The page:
When I lent my services to a collegue who was working on a film about 12 years ago, I was introduced to the world of cnc. I remember watching this huge machining centre milling out a slab of mdf and turning it into a fantastic set of gears. I knew that it would have taken me hours to achieve the same thing with traditional power tools. I decided then that I would invest in a cnc router for my own business Oxenham Design. At that time I could turn on a computer, but even to check email seemed like a crazy set of operations. I persevered and learned every piece of relevant software I could get my hands on. I am now fortunate enough to be using Vectric's ASPIRE software, and Techno cnc routers, which has helped us to create some amazing projects, both in part, or in full. I thought that this blog would be a great place to share "behind the scenes" adventures with the software, materials and equipment we use, as well as the projects we build.

Monday, 28 April 2014


Our current build actually started last Thursday! This is my reference material for the build.
Production needs 4 different jet fighter cockpits for an upcoming shoot. This build is going to work hand in hand with the CG fx team. We're building the immediate area around the pilot, so they can get shadows etc.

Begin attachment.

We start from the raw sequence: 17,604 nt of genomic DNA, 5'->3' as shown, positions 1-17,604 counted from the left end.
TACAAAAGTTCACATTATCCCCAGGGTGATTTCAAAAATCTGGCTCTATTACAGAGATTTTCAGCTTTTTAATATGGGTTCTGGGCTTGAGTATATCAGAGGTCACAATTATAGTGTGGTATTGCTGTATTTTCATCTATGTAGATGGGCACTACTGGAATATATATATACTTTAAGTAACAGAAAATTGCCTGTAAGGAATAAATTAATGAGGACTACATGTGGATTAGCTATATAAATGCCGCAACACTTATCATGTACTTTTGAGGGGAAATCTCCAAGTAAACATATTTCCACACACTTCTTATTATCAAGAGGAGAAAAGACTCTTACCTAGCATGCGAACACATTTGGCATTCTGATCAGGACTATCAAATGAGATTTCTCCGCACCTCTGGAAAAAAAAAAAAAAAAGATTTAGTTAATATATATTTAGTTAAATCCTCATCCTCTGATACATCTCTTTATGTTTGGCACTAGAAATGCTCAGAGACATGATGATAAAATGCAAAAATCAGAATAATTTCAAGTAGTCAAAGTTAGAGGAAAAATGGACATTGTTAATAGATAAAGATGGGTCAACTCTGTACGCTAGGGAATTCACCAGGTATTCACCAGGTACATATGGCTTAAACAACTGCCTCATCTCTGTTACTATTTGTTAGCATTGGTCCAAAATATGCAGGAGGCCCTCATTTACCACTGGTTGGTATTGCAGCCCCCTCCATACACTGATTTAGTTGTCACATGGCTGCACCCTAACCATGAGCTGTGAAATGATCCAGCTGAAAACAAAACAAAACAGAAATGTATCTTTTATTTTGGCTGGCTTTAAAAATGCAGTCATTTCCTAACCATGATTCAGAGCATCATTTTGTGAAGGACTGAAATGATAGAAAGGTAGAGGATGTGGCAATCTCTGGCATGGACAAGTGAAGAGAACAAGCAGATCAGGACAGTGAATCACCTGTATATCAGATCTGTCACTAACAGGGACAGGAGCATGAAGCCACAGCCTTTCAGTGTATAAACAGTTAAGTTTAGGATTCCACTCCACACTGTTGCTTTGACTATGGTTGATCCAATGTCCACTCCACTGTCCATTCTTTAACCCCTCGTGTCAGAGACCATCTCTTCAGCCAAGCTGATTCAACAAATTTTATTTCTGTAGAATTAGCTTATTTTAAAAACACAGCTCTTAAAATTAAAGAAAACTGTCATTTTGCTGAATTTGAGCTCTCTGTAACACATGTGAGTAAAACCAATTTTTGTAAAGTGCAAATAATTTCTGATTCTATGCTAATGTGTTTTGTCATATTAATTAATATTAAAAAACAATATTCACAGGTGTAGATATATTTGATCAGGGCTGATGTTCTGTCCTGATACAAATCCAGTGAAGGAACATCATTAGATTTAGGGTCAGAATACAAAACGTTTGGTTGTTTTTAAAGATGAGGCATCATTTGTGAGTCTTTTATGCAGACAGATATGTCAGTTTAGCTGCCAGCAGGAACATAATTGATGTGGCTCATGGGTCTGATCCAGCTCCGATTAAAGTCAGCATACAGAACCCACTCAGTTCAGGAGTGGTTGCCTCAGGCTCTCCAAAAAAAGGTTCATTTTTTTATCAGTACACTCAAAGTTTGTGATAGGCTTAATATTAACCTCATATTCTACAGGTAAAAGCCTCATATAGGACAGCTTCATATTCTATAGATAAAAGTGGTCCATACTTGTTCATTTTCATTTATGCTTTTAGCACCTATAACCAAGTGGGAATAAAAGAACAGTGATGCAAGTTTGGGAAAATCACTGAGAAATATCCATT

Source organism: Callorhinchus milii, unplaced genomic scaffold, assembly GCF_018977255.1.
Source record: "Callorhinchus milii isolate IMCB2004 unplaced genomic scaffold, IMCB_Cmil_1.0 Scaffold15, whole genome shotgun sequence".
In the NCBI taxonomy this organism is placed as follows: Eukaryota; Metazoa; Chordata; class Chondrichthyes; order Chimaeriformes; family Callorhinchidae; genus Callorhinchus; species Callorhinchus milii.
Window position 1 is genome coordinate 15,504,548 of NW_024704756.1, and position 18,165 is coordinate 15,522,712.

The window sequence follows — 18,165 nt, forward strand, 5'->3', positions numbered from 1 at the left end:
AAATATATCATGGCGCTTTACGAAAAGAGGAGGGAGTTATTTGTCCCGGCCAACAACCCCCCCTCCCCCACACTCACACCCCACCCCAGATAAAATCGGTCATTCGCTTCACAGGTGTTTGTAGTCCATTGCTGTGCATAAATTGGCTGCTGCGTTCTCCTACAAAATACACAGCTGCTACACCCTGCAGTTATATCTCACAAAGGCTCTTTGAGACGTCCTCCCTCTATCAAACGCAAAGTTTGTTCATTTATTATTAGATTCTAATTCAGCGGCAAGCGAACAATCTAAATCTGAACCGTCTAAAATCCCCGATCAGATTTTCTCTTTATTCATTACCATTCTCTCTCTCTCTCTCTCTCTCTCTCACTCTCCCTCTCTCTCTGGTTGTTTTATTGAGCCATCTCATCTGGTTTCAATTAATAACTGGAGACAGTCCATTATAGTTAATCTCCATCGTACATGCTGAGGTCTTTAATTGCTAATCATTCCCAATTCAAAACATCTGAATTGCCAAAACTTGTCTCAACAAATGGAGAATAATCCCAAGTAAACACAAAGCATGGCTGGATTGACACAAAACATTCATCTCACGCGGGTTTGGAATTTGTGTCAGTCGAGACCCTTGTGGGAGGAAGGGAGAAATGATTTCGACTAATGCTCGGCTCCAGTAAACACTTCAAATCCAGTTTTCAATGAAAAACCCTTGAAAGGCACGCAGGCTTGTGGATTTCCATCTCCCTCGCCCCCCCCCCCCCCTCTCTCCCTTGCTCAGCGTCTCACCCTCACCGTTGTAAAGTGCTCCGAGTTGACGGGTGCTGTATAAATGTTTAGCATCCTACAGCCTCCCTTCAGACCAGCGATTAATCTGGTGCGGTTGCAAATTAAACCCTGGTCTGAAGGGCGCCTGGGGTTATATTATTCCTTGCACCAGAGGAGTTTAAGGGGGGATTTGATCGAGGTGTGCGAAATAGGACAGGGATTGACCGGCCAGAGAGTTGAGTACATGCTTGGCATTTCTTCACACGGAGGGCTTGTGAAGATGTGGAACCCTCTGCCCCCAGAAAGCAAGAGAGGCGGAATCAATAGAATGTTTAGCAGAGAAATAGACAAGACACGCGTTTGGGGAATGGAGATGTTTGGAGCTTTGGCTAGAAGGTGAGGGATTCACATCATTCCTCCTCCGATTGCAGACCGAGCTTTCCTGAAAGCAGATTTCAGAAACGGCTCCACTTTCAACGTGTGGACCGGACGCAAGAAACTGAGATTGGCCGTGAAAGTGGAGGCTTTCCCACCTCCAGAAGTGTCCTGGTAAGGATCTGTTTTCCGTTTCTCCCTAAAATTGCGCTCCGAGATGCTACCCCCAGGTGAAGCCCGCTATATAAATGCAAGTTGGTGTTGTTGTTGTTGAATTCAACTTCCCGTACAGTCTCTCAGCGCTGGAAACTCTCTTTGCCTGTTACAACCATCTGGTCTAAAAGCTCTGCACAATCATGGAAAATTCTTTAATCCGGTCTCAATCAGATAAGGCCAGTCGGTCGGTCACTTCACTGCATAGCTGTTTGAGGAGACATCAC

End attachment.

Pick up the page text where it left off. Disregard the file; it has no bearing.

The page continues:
This has pretty much been my work all weekend! You wouldn't believe how exhausting it can be pulling geometry from a 3d model, cross referencing it with the scale model for accurate sizing. Then flattening out the pieces for cutting on our Techno.
 Today I started routering some of the geometry. I'm finding it hard to draw the entire thing without seeing exactly how some of the components will come together in real life. Because we're building these in movable sections, it can be a bit mind numbing figuring it all out at once.
On the bright side,  I got a nice break from the computer at the shop. This was due entirely to little Finley rolling in something amazing in the field out back! Thanks little guy :)
This is the side wall rib assembly for the F4 Phantom. Oh....it's simple now, but that wasn't the case early in the job!
I also got the front canopy framework built as well. There's no actual canopy glass going in this build. That'll be left up to the awesome work of Digital Effects!

I fear a very long week awaits.............................................................


Thursday, 17 April 2014


 I was sent a link to the Cadbury commercial we worked a bit on, so I thought I would post the final outcome!
The egg rolling down the railing at :22 was the 3D printed eggs!
I do believe this was shot at the ROM in Toronto!
Thanks again Tim for a great project!

Because they're not real!!

While we were on set last week, another super quick job came through. As there wasn't enough time to get the materials in, I had to turn to a friend of ours for some help
The goal was to create this well known candy for a commercial shoot. There needed to be 2 different sizes.
The first size needed to be a 1 to 1 scale copy. These would become "Stunt-Eggs" Eggs that wouldn't melt, or get squashed, or develop flat spots. In the end we 3d printed these ones. Hollow, light, and durable. These prints got wrapped in the actual foil label from the candy, and were indistinguishable from the real candy.